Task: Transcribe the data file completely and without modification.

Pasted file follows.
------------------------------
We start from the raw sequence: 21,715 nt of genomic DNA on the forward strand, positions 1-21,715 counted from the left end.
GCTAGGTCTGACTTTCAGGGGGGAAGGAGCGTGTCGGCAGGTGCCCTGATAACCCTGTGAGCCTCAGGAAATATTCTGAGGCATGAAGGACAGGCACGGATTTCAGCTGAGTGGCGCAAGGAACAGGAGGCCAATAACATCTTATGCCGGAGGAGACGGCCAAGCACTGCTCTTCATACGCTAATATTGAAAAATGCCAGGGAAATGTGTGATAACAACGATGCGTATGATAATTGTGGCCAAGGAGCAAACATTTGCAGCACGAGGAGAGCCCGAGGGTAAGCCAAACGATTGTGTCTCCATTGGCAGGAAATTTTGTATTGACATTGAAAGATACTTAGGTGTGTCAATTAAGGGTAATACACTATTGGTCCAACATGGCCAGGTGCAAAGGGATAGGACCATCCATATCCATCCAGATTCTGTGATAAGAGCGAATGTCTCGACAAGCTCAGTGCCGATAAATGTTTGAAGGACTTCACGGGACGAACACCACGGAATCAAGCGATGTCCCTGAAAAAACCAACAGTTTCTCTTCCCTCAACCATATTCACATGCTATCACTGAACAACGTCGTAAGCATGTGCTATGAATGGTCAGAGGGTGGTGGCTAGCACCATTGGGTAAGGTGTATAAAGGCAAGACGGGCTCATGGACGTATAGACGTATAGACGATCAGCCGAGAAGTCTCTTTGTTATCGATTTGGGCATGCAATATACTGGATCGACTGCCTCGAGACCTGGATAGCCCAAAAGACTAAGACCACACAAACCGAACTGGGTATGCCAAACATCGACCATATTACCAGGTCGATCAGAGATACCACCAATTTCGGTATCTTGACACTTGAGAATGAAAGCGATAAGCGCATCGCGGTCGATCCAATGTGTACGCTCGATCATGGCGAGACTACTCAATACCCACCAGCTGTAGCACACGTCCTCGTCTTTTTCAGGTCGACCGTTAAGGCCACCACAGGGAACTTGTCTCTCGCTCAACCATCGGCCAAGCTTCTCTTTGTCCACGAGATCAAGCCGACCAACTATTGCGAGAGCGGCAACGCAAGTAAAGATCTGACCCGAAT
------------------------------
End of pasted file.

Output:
We start from the raw sequence: 21,715 nt of genomic DNA on the forward strand, positions 1-21,715 counted from the left end.
GCTAGGTCTGACTTTCAGGGGGGAAGGAGCGTGTCGGCAGGTGCCCTGATAACCCTGTGAGCCTCAGGAAATATTCTGAGGCATGAAGGACAGGCACGGATTTCAGCTGAGTGGCGCAAGGAACAGGAGGCCAATAACATCTTATGCCGGAGGAGACGGCCAAGCACTGCTCTTCATACGCTAATATTGAAAAATGCCAGGGAAATGTGTGATAACAACGATGCGTATGATAATTGTGGCCAAGGAGCAAACATTTGCAGCACGAGGAGAGCCCGAGGGTAAGCCAAACGATTGTGTCTCCATTGGCAGGAAATTTTGTATTGACATTGAAAGATACTTAGGTGTGTCAATTAAGGGTAATACACTATTGGTCCAACATGGCCAGGTGCAAAGGGATAGGACCATCCATATCCATCCAGATTCTGTGATAAGAGCGAATGTCTCGACAAGCTCAGTGCCGATAAATGTTTGAAGGACTTCACGGGACGAACACCACGGAATCAAGCGATGTCCCTGAAAAAACCAACAGTTTCTCTTCCCTCAACCATATTCACATGCTATCACTGAACAACGTCGTAAGCATGTGCTATGAATGGTCAGAGGGTGGTGGCTAGCACCATTGGGTAAGGTGTATAAAGGCAAGACGGGCTCATGGACGTATAGACGTATAGACGATCAGCCGAGAAGTCTCTTTGTTATCGATTTGGGCATGCAATATACTGGATCGACTGCCTCGAGACCTGGATAGCCCAAAAGACTAAGACCACACAAACCGAACTGGGTATGCCAAACATCGACCATATTACCAGGTCGATCAGAGATACCACCAATTTCGGTATCTTGACACTTGAGAATGAAAGCGATAAGCGCATCGCGGTCGATCCAATGTGTACGCTCGATCATGGCGAGACTACTCAATACCCACCAGCTGTAGCACACGTCCTCGTCTTTTTCAGGTCGACCGTTAAGGCCACCACAGGGAACTTGTCTCTCGCTCAACCATCGGCCAAGCTTCTCTTTGTCCACGAGATCAAGCCGACCAACTATTGCGAGAGCGGCAACGCAAGTAAAGATCTGACCCGAAT